February 6, 2016

Thoughts on Diversity and Representation in Film, From Academy Awards and Etc

Posted in Judaism, Pop Culture at 2:58 pm by chavalah

An Eddie Redmayne movie that is unlikely to get an Oscar nom.  Well, more likely than "Jupiter Ascending." :P

An Eddie Redmayne movie that is unlikely to get an Oscar nom. Well, more likely than “Jupiter Ascending.” 😛

There’s this strange dichotomy in the Academy Awards. Although this year they are not celebrating the performances of racially diverse actors, they seem to have a penchant for other “minority” representations. LGBTQ issues are on their radar, as Cate Blanchett, Rooney Mara and Eddie Redmayne are all nominated for their work portraying characters on that spectrum.

Last year, perhaps disability issues were in the fore, with Redmayne taking home the Oscar for his portrayal of Stephen Hawking. Multiple issues arise—the issue of the actor/character correlation, for example. Should disabled actors be the only ones allowed to play disabled characters? Should gay characters only be helmed by gay actors? It’s a little bit of a chicken-and-egg question with which is more important—diverse themes or diverse actors. I tend to err more on the side of themes, because that’s what gets the point across to the audience, that these characters with varying experiences that you’re seeing played out across a narrative bear as much weight as the trials and tribulations of ye standard able-bodied, white, cis, Christian men. Maybe there’s no better example of this than the adaptation of David Mitchell’s Cloud Atlas, where white actors played Asian characters, Asian actors played white characters, and Hallie Berry played a German Jew from the 1930s. 😛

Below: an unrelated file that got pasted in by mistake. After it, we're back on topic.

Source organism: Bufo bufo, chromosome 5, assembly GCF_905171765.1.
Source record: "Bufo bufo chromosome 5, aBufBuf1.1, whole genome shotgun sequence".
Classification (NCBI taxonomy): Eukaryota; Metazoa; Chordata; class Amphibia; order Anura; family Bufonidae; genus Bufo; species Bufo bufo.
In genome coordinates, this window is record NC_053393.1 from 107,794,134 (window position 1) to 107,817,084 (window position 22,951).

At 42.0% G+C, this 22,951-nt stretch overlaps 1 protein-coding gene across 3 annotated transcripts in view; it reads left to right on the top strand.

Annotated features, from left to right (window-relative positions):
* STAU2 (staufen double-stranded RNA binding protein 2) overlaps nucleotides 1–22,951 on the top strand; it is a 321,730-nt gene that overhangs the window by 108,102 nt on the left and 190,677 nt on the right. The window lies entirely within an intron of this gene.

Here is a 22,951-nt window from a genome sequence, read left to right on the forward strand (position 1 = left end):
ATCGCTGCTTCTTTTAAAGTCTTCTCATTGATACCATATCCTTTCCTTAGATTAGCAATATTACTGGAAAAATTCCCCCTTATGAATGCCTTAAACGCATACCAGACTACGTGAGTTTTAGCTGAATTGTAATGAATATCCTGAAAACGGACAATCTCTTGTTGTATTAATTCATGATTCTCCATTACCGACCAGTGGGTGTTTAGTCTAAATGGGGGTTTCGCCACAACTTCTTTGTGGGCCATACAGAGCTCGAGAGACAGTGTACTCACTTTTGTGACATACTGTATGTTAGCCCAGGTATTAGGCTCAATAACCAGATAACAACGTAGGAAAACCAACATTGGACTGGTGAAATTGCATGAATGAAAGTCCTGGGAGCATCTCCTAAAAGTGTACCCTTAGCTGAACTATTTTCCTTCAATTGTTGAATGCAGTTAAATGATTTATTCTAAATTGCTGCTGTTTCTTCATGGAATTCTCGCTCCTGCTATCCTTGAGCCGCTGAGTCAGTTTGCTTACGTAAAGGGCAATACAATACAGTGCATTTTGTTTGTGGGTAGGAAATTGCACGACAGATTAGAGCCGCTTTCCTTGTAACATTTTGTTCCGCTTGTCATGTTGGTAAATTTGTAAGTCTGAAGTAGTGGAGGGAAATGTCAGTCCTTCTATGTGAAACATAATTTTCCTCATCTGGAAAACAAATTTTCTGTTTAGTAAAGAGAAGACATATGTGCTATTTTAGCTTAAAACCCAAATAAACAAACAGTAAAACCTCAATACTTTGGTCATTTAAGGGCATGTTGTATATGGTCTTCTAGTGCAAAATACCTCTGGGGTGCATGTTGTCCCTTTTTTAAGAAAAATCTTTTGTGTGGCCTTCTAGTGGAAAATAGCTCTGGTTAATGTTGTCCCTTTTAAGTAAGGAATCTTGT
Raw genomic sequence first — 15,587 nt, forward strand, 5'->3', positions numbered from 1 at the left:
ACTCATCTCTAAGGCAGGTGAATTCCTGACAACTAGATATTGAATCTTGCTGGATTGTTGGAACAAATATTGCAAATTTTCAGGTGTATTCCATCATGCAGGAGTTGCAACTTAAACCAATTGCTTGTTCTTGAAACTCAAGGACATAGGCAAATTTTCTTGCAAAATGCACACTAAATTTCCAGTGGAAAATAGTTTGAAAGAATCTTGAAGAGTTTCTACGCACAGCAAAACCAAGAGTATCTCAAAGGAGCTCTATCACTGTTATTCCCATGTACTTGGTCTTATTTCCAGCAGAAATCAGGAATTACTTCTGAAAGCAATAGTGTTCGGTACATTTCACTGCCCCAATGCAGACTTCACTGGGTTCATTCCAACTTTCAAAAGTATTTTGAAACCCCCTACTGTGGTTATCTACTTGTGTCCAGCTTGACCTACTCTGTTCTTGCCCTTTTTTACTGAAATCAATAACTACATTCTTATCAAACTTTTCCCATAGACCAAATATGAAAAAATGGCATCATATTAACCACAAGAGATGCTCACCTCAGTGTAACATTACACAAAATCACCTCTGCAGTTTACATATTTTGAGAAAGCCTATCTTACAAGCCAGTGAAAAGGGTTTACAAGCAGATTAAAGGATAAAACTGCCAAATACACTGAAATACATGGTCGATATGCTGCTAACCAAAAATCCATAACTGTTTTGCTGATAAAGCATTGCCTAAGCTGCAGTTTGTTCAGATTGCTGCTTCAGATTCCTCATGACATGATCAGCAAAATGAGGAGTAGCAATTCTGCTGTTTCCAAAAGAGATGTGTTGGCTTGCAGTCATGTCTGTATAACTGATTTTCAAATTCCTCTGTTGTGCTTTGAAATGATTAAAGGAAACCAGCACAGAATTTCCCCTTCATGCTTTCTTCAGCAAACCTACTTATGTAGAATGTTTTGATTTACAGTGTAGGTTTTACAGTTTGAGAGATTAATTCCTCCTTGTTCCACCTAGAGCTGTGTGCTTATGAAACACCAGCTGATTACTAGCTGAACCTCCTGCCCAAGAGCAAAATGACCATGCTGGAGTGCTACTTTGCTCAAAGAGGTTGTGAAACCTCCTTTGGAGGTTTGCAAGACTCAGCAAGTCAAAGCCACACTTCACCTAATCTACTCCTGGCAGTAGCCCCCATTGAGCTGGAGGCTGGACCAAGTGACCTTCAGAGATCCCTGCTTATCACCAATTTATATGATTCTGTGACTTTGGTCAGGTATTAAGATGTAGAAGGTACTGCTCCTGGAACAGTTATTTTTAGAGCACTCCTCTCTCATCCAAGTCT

More to the point with Redmayne last year—why did he win the nomination, and later the award? The movie clip they chose to illuminate during the ceremony was troubling in that context, with Redmayne straining to pull himself up a staircase. This makes it seem like the Academy was applauding an able-bodied man for pretending that he couldn’t just move his legs and stand up. Look, I’m going to be in Eddie Redmayne’s corner until the end of his life, now that he’s taken on a role in a movie based in the Harry Potter universe. 😛 Speaking of bias. But pretending his legs don’t work because the character’s don’t doesn’t deserve special recognition. We might as well give most novelists awards for daring to dream up characters who don’t exist in real life.

So, what does deserve special recognition in the field of acting? I am not a student of acting, just a consumer of narrative in film and creative writing. To me, what counts is the actor’s ability to convince me that the character is a multi-faceted human being. What I liked in Eddie Redmayne’s portrayal of Stephen Hawking was how he started with his boyish devotion to his friends and academic work, his bewilderment-cum-stubbornness in confronting the limitations of his condition and the effect it has on his family, and his wry humor with regards to his growing celebrity. (Note: I’m not referring to the real Stephen Hawking, just Redmayne’s ability to inhabit a character who felt like he was a human being.)